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Towards a better detection of glioblastoma infiltration

Glioblastoma is a very aggressive cancer of the central nervous system, mainly because of its ability to infiltrate the surrounding areas. A collaboration led by a team of SHFJ (CEA-Joliot) and involving NeuroSpin (CEA-Joliot) demonstrates the interest of two imaging techniques for the early detection of tumor infiltration.

Results were published in Neuro-Oncology

Published on 26 February 2019

Abstract from the original paper :


Glioblastoma (GBM) is the most devastating brain tumor. Despite the use of multimodal treatments, most patients relapse, often due to the highly invasive nature of gliomas. However, the detection of glioma infiltration remains challenging. The aim of this study was to assess advanced PET and MRI techniques for visualizing biological activity and infiltration of the tumor.


Using multimodality imaging, we investigated [18F]DPA-714, a radiotracer targeting the 18 kDa translocator protein (TSPO), [18F]FET PET, non-Gaussian diffusion MRI (apparent diffusion coefficient, kurtosis), and the S-index, a composite diffusion metric, to detect tumor infiltration in a human invasive glioma model. In vivo imaging findings were confirmed by autoradiography and immunofluorescence.


Increased tumor-to-contralateral [18F]DPA-714 uptake ratios (1.49 ± 0.11) were found starting 7 weeks after glioma cell implantation. TSPO-PET allowed visualization of glioma infiltration into the contralateral hemisphere 2 weeks earlier compared with the clinically relevant biomarker for biological glioma activity [18F]FET. Diffusion-weighted imaging (DWI), in particular kurtosis, was more sensitive than standard T2-weighted MRI to detect differences between the glioma-bearing and the contralateral hemisphere at 5 weeks. Immunofluorescence data reflect in vivo findings. Interestingly, labeling for tumoral and stromal TSPO indicates a predominant expression of TSPO by tumor cells.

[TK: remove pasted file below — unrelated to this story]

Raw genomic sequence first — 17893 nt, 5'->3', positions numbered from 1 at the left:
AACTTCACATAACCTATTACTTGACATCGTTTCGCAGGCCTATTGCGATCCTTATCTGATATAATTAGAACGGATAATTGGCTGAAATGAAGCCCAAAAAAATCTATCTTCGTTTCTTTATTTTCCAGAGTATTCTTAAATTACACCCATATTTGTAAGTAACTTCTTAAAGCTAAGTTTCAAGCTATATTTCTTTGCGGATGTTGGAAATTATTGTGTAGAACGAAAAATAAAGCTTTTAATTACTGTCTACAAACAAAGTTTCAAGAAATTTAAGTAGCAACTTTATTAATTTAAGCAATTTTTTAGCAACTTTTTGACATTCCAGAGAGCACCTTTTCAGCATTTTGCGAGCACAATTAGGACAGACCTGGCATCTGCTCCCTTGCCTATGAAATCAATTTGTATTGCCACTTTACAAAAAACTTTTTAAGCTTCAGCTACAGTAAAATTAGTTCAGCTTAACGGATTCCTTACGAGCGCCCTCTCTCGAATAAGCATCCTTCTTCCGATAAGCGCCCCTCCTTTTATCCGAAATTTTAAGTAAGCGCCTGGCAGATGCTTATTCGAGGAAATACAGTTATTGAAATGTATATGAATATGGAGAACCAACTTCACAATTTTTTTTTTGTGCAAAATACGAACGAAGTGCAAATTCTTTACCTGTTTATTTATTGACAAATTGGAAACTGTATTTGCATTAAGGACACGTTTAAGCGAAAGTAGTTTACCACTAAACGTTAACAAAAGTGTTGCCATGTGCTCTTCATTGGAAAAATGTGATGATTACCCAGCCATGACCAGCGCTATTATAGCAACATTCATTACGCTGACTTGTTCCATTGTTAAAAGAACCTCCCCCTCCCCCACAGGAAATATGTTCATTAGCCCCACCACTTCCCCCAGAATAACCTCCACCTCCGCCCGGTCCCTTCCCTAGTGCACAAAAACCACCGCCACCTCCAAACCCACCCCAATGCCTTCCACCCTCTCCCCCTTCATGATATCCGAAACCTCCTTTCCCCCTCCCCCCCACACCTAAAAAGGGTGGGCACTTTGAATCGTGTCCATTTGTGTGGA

These results suggest that advanced PET and MRI methods, such as [18F]DPA-714 and DWI, may be superior to standard imaging methods to visualize glioma growth and infiltration at an early stage.

​PET images after injection of [18F]DPA-714 radiotracer, 1, 3, 5, 7 and 9 weeks after glioblastoma cells implantation in the striatum of a rodent model. The white lines delimit the cranial box. Three areas are delimited by white circles: an area around the tumor cell injection point (right), the equivalent area in the other hemisphere (middle), and the corpus callosum (left). These images indicate that the tumor grows over time and infiltrates the other cerebral hemisphere.
© Pigeon et al. Oxford University Press

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